Containing Mint

Terra-cotta chimney-flue liners full of mint and other herbs add architectural interest to a quiet corner.Here, amid motley patches of other herbs, the robust mints have made a home.By July, I can stroll chest-deep through huge, healthy patches of peppermint, spearmint, and apple mint.For drinks or desserts, or to pair with savory foods, mint’s clean and bracing flavor has earned it a place in many recipes.Because mints cross and hybridize easily, it is best to propagate them by taking cuttings, dividing roots, or buying plants rather than starting them from seed.Peppermint (Mentha piperita), with its head-clearing aroma and expansive, menthol-cool flavor, gets the decided nod for tea, for dessert, and for taming spicy fare.Peppermint is popular in Middle Eastern, African, and Southeast-Asian cuisines because its cooling effect offsets the fiery ingredients.Peppermint leaves are dark green, smooth, and have tiny serrations along the edges, as the photo at right shows.Because its flavor isn’t as overpowering as peppermint’s, spearmint accentuates the subtle, natural sweetness of meats and vegetables.Like most terra-cotta, the flue liners can spall—that is, they flake off in pieces with repeated exposure to rain, snow, and freezing.Finally, positioning your fingers like mine in the photo at left, pinch off the top two to four leaves on each plant. .

How to Grow and Care for Peppermint Plants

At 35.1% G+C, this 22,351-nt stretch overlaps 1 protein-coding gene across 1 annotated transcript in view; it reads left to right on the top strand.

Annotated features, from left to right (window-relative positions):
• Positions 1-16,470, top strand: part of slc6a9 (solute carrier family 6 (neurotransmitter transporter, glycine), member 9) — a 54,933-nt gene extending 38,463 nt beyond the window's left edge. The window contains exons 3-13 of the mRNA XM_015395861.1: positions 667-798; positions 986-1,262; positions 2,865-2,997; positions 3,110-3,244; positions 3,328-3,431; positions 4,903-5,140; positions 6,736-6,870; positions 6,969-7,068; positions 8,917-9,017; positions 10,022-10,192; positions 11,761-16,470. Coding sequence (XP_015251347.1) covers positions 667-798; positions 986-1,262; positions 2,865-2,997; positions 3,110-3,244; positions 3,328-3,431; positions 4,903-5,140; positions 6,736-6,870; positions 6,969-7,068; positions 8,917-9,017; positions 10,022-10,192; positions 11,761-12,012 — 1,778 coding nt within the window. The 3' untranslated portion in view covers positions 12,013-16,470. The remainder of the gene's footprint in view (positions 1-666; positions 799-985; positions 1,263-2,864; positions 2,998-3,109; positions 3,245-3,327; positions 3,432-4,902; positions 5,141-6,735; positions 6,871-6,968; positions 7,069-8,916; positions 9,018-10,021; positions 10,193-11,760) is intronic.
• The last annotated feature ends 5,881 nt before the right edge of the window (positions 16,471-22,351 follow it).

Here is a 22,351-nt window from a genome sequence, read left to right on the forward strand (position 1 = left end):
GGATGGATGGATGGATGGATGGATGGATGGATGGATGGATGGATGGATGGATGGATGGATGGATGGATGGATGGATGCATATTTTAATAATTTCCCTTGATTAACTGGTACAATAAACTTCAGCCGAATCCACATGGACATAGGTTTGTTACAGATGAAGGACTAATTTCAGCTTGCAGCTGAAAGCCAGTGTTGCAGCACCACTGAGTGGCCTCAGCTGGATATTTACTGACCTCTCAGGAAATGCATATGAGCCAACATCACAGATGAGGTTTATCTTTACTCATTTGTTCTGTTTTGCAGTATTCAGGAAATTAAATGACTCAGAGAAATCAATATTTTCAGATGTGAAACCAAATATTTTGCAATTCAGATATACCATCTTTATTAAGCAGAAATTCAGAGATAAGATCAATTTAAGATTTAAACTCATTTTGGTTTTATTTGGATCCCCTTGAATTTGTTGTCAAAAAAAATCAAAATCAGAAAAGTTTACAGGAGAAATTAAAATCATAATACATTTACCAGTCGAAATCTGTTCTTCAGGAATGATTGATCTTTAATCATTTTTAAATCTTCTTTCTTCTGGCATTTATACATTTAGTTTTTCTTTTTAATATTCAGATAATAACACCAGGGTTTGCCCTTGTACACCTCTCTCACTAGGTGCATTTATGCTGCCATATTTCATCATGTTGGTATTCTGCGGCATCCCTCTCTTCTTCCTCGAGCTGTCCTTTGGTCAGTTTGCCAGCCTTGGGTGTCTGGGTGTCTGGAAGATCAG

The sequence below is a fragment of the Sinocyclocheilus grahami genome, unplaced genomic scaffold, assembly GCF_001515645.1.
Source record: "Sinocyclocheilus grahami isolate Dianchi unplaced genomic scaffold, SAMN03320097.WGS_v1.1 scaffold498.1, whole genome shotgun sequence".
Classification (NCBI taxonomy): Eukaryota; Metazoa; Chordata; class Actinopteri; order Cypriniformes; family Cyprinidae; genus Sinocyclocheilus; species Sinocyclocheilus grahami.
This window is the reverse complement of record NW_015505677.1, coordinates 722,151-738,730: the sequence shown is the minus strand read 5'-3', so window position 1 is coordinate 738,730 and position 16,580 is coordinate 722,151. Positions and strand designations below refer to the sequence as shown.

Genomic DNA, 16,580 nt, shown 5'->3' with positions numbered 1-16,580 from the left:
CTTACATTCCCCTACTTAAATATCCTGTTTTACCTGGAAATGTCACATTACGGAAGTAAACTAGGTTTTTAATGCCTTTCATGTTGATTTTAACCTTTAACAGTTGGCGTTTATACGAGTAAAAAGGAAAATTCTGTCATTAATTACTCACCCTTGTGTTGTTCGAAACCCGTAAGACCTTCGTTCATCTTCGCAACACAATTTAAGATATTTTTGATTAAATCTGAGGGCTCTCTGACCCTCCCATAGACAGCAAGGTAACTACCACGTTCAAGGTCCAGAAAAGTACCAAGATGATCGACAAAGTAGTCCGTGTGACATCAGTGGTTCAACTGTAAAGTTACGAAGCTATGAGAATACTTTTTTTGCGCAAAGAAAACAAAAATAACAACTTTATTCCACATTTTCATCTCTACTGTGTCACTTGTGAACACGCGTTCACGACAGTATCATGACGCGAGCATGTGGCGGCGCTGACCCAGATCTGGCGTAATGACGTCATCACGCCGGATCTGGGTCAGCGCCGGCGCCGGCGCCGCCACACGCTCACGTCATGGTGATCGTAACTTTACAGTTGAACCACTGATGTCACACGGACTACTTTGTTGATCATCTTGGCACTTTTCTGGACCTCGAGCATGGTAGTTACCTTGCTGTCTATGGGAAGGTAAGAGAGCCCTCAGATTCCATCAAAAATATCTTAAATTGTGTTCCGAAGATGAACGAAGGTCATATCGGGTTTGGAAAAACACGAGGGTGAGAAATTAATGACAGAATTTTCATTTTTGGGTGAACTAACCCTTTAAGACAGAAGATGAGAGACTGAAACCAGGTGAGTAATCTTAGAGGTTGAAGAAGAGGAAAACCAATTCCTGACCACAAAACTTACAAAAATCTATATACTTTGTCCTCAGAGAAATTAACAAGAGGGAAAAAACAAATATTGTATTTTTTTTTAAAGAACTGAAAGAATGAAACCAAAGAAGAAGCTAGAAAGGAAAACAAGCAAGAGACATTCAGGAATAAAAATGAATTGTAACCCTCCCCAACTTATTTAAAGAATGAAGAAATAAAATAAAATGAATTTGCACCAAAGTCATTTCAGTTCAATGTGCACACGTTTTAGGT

), or the idea of peppermint tea sends you running to the kettle, there’s no reason why you shouldn’t grow this marvelous herb at home.Peppermint has a pungent, peppery bite with a cool aftertaste that sets it apart from other types of mint.Peppermint is a natural mint hybrid that grows wild throughout Europe, North America, and Australia.The name comes from the Latin word Mintha, the Greek name of a nymph who was transformed into a mint plant (it’s a whole story) and piper, meaning pepper.The “pepper” part of its name is particularly apt since it has a spicy, pungent flavor derived from a unique combination of menthol, menthone, and menthyl acetate, as well as limonene and other terpenoids.Like most mint varieties, the history of peppermint is a little unclear because it can be found growing wild in many parts of the world.In his book “The New Healing Herbs: The Essential Guide to More than 130 of Nature’s Most Potent Herbal Remedies,” available on Amazon, journalist Michael Castleman notes that both peppermint and spearmint were considered to be the same plant until 1696, when English botanist John Ray differentiated the two plants.For centuries, peppermint has been distilled to extract its essential oil for use in flavorings and herbal remedies.The earliest record of its medicinal use comes from the ancient Egyptian text Ebers Papyrus.Today, extracts are used to aid digestion and ease symptoms of irritable bowel syndrome, and when applied to the skin they may help alleviate headaches, itching, and sore muscles.Peppermint was first cultivated commercially in the US in the 19th century, after English settlers brought stolons with them to Massachusetts in 1812.Early mint farmers were forced to gradually move across the country until the only commercial growing land that wasn’t infected with the fungus was largely in the west.Peppermint is a an important commercial crop in the US, and is primarily grown in Washington, Oregon, Idaho, Wisconsin, and Indiana.About 90 percent of the peppermint grown in the US is in the Pacific Northwest, which has the kind of climate it loves: moist, with cool nights and warm days, and more than 14 hours of sunlight during the summer months.Any seeds claiming to be peppermint will likely be a type of spearmint that may turn out to have an unpleasant flavor and scent.Peppermint is so vigorous that some commercial growers plow up their plants in the fall to chop up the roots and stolons and spread them around.Rooting stem cuttings is the preferred propagation method for commercial growers because it’s reliable and easy.Take a four to six-inch cutting from the top of a healthy stem and remove the leaves from the lower half.Dip the cut end into a food-safe powdered rooting hormone, and then place the stem in a glass of water.Find a bright, airy location, out of direct sunlight, and change the water every two to three days.Harden them off over the course of a week or so by placing the pot outside in the sun for a few hours and then bring it back indoors.Peppermint reproduces vegetatively by sending out runners, aka stolons, in the summer after flowering.To identify a stolon, look for what appears to be an above-ground root or horizontal stem extending from the parent plant.You can always take a larger division – as long as you leave about six inches of root behind, your plant will come back quickly.Peppermint is an incredibly adaptable plant, but ideally it prefers a cool, moist climate with well-draining, loose, organically-rich soil.I’ve even grown it as a groundcover in full shade, but the flavor was noticeably diminished.Variegated cultivars require protection from the heat of the midday sun, or the white and cream areas of the foliage can become scorched.That said, the oil concentration is stronger if you let the soil dry out a little between waterings as harvest time nears.If you live in a hot or dry area, add a layer of organic mulch like grass clippings, straw, or leaves.Be aware that the soil in containers tends to dry out much more quickly than it does in the garden – so be vigilant with your watering schedule.Peppermint can also grow indoors in containers with one caveat: it will rapidly outgrow small pots.A half-gallon container is the minimum size I’d recommend for one plant, and even then, it will become rootbound pretty rapidly, depending on the growing conditions.Keep plants in check through pruning and dividing Cultivars to Select As mentioned, peppermint will not grow from seed.It has a slightly fruity taste, which makes it ideal for use in drinks and cocktails, or as a garnish on summer salads.‘Variegata’ You can manage this by either planting it in a spot that gets afternoon shade, or growing it in a container so you can move it out of the sun during the hottest part of the day.The problem is, it’s even more susceptible to disease and has a slower growth habit than M. x piperita var.One of the things I love about mint besides its flavor and scent is that it’s less bothered by pests and disease than some other plants.You can identify a looper because of the way it arches the middle of the body as it moves, so its back and front legs meet.It can vary in appearance, with coloring that ranges from pale green to black, and it may have yellow lines along its body.They start to appear in late June or early July, nibbling on the leaves of your mint plants.Mint cutworms are the largest of the bunch, measuring one to two inches long, with yellow, tan, or green bodies and black spots.Spotted cutworms are about an inch long and are dark brown or black, with triangular markings on their backs.Variegated cutworms are the same size and are brown or tan with white or yellow irregular markings.They do the same damage as armyworms, nibbling on leaves, but they don’t tend to cut plants off at the base like some other types of cutworms.Flea beetles are common garden pests that chew holes through plant leaves.The mint flea beetle (Longitarsus waterhousei) loves plants in the Mentha genus.The larvae feed on the roots and tunnel into the rhizomes, stunting growth and causing plants to wilt.The two-spotted spider mite (Tetranychus urticae) is a tiny arachnid that is usually found on the underside of plant leaves.Then, if you spot them on your plants, blast them with a strong spray of water from the hose to knock them loose.As a side note, I will say that in my two decades of growing mint, peppermint and its cultivars tend to have problems with rust and powdery mildew more often than spearmint, so be diligent about prevention.If the disease continues to spread, pull your peppermint plants and don’t grow anything in the Mentha genus in that area for at least five years.This disease causes round, powdery lesions on foliage that can look a bit like your plant has been dusted in flour.This helps to control its spread and gives you a last-minute batch of tasty herbs for the coming winter.If you plan to use your leaves within the week, you can wrap them in a damp paper towel and store them in a plastic bag in the refrigerator.You can also lay the leaves out on a cookie sheet and bake them on the lowest setting of your oven until they’re crisp.I lay the stems out on a screen for a few days in a dry, protected area with good air circulation.Drying the leaves mellows out the menthol flavor a bit, so you lose some of that pungent, peppery bite.I can’t even imagine the winter holidays at my house without peppermint bark and ice cream.Add a handful of fresh or dried leaves to a teapot and allow to steep for a few minutes for a refreshing hot drink. .